One local organization ran a residential survey to ascertain the level of understanding the average resident commanded of code compliance.  Unfortunately, the responses confirm that too many residents, and their homeowner associations, haven’t even a tangential grasp of the procedures taken by this rather hard working and dedicated department.  The survey results suggested that violators should be ticketed and fined.  In fact they are.  Often a warning is initially given for minor violations with the thought that it is better to first educate, but if compliance is not forthcoming, they will be cited.  If the violation concerns matters of health or safety, the remedy will be imposed immediately. 

The second survey suggestion was to increase the amount of follow-up by investigators requiring them to stay in touch with the complainants until resolution.  Actually, they already do this faithfully.   

Third was to enhance the system, hiring full time inspectors throughout the county.  Well, that would be nice, but that would also mean hiring another 24 officers (county wide), purchasing additional county vehicles, and providing outfitted offices.  Should that cost come out of the school budget, or should we simply ask the fire department to respond only to every third fire in order to pay this tab?  How about putting the snow plows into mothballs and eliminate that service? 

This survey claimed that calling in a code violation is thought to be a, “waste of their time.”   Clearly this is an example of too many talking heads, when what is needed is for our valiant citizens to roll up their sleeves, get involved, and help make the system work.  No formal citizen task force is really necessary if every association and organization regularly reports violations in their own back yard.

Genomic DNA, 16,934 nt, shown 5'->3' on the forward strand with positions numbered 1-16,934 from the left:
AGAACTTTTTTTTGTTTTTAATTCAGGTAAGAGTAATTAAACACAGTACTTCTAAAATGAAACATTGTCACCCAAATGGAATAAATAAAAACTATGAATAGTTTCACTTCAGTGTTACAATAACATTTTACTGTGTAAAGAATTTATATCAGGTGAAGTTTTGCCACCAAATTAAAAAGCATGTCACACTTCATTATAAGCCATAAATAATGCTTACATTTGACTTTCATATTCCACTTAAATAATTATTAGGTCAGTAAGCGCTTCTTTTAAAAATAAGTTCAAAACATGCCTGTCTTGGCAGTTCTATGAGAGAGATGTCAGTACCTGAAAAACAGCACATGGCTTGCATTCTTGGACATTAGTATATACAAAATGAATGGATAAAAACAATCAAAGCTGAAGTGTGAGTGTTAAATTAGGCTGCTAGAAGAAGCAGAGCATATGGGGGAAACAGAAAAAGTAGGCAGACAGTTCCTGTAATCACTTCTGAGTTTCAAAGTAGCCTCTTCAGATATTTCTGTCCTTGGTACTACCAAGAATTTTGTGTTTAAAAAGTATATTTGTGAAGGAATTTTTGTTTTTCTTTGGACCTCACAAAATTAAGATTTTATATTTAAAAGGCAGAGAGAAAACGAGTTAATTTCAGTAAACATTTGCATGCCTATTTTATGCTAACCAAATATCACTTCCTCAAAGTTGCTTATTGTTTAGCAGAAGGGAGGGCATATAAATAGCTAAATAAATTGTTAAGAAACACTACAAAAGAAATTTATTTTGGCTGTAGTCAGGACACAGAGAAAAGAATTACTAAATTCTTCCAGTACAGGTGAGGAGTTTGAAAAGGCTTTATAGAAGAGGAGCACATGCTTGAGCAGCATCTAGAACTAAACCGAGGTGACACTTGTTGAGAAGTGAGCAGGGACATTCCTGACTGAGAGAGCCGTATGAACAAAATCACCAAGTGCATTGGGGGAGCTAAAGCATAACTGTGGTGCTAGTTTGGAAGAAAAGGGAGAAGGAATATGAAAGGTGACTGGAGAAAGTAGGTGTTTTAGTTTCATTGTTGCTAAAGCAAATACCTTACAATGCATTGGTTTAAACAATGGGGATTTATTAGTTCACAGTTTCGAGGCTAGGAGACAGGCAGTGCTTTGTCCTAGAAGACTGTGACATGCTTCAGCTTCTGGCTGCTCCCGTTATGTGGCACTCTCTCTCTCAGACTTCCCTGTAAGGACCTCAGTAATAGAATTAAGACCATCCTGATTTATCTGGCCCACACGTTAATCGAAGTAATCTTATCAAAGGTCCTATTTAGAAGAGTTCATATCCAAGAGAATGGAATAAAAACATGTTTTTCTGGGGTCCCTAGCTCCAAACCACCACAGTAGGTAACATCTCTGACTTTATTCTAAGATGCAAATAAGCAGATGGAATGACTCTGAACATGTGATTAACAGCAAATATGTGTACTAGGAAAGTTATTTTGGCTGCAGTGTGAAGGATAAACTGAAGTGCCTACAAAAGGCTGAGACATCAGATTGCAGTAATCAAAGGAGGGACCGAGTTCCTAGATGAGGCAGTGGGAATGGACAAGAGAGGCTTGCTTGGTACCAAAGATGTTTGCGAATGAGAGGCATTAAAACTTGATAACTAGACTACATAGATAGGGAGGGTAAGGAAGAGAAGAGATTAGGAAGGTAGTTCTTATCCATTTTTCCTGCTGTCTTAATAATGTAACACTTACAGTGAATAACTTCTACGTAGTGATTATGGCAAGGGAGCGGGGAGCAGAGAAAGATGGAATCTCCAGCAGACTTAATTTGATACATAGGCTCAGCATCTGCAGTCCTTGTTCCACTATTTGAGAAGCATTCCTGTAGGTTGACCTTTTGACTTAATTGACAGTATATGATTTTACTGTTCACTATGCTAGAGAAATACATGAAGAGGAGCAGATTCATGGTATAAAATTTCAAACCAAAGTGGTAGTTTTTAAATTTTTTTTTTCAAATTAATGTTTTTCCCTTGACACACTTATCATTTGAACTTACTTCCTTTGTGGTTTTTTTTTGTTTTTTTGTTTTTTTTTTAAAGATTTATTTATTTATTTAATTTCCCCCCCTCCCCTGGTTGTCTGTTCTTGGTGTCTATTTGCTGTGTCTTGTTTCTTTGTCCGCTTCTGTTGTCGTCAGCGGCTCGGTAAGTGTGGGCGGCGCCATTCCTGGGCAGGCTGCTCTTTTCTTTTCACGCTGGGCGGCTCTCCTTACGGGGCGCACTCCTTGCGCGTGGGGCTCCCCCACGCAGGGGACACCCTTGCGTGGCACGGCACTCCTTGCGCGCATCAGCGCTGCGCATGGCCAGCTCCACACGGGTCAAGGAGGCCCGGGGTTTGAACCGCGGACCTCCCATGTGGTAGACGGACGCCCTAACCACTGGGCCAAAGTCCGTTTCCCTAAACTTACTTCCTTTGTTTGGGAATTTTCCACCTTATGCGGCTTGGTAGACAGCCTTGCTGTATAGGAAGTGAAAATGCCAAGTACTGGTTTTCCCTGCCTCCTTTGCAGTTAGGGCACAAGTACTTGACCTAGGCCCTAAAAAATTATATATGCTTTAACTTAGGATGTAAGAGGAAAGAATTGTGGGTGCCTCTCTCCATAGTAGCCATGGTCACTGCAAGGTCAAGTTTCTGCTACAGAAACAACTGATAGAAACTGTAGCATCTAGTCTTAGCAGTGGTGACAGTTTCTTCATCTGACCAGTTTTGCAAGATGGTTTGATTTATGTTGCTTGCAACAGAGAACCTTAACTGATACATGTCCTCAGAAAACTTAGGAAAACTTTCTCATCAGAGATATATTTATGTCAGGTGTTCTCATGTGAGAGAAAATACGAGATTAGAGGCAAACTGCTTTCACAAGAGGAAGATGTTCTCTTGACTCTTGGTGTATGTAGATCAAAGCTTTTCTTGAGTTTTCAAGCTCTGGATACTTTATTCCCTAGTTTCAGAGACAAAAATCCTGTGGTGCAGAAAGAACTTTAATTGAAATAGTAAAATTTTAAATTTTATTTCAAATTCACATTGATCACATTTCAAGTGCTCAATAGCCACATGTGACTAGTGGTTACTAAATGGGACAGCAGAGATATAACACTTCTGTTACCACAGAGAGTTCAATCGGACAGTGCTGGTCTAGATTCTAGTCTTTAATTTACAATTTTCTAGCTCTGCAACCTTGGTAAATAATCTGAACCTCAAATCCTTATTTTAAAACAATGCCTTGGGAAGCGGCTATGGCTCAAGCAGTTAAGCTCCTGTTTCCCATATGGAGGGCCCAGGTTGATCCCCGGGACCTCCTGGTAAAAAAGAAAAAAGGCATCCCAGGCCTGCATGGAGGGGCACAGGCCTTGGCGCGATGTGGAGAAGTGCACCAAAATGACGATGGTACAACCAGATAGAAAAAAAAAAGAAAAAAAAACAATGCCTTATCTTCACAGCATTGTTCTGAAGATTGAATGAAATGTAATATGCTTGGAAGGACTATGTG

Violations will always creep-up.  Consequently, there is a need for a long term commitment to Annandale by all residents. If we ever hope to attract quality developers and projects that will deliver new space attractive to the vendors and bistros everyone wants, then we need to show Annandale off in her best light. 

OCC responds quickly and efficiently, reports back to the complainant, and follows up to see that any cited violations are remedied.  Again, it takes less than four minutes to file a complaint.  Get involved, after all, it is your community. 

Confused about what is a violation?  OCC personnel are more than happy to put on a briefing; it only takes an organization or homeowners association to make the call.  The Chamber and Annandale’s Revitalization Committee have hosted 5 briefings in the past 7 years.  Encourage your organization or homeowner-civic association to follow suite.  You will learn the procedure, and discuss just what are and are NOT violations.  It is human nature to think that just because you do not like the look of something, that it must be a code violation; that is not always the case.  Let OCC help you learn.  And, be nice to these people, they are on our side; diligently working to keep our communities safe, clean, and respectable.